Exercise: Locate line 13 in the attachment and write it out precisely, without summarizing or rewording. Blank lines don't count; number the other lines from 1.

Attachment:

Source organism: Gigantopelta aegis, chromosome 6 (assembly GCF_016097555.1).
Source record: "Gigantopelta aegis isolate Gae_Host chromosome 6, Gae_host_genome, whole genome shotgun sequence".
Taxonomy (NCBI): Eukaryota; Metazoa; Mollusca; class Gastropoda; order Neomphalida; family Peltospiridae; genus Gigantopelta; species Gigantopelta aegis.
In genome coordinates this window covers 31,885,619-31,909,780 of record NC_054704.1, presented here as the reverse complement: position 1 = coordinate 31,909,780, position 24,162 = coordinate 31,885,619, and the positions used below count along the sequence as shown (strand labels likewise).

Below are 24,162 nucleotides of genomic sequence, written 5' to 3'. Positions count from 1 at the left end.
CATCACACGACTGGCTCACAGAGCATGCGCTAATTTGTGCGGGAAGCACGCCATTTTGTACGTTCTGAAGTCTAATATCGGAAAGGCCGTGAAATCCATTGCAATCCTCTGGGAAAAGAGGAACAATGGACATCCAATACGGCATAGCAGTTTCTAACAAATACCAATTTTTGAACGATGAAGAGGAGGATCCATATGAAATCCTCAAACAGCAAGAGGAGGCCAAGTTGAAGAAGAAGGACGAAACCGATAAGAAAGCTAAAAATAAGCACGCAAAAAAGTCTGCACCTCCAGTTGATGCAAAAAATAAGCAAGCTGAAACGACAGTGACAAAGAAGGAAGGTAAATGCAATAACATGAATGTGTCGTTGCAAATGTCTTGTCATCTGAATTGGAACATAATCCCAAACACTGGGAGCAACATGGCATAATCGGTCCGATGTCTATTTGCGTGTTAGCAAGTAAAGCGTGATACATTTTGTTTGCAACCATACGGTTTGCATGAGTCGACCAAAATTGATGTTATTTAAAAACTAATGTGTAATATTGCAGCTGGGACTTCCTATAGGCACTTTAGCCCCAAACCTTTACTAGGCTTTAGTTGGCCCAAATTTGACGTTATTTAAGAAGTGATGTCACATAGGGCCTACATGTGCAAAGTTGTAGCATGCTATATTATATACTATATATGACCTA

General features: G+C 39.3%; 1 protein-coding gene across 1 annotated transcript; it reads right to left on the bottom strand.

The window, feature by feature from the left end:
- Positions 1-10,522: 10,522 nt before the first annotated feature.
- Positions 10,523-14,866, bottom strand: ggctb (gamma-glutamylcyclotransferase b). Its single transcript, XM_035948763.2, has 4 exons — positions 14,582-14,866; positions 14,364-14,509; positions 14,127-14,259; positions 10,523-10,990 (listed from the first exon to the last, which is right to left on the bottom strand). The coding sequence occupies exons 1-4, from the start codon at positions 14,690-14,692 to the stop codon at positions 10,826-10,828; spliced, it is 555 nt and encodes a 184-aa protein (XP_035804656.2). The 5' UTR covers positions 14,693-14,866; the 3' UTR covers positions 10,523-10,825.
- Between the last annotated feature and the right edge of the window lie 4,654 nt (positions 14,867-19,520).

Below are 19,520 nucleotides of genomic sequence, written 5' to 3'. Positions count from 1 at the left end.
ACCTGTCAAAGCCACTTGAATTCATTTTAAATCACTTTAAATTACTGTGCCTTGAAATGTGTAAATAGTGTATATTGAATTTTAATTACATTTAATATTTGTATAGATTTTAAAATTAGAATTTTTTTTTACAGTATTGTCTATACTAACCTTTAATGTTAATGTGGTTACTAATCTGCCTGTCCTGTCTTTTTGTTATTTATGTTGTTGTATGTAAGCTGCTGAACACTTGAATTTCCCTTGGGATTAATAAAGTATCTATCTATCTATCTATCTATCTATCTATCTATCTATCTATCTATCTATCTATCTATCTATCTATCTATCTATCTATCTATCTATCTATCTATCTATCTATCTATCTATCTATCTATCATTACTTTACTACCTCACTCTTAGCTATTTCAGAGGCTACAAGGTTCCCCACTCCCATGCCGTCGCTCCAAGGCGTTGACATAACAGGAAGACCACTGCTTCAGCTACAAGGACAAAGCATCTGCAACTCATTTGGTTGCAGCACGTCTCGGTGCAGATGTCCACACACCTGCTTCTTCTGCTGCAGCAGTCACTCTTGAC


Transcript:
ACCTGTCAAAGCCACTTGAATTCATTTTAAATCACTTTAAATTACTGTGCCTTGAAATGTGTAAATAGTGTATATTGAATTTTAATTACATTTAATATTTGTATAGATTTTAAAATTAGAATTTTTTTTTACAGTATTGTCTATACTAACCTTTAATGTTAATGTGGTTACTAATCTGCCTGTCCTGTCTTTTTGTTATTTATGTTGTTGTATGTAAGCTGCTGAACACTTGAATTTCCCTTGGGATTAATAAAGTATCTATCTATCTATCTATCTATCTATCTATCTATCTATCTATCTATCTATCTATCTATCTATCTATCTATCTATCTATCTATCTATCTATCTATCTATCTATCTATCTATCTATCTATCATTACTTTACTACCTCACTCTTAGCTATTTCAGAGGCTACAAGGTTCCCCACTCCCATGCCGTCGCTCCAAGGCGTTGACATAACAGGAAGACCACTGCTTCAGCTACAAGGACAAAGCATCTGCAACTCATTTGGTTGCAGCACGTCTCGGTGCAGATGTCCACACACCTGCTTCTTCTGCTGCAGCAGTCACTCTTGAC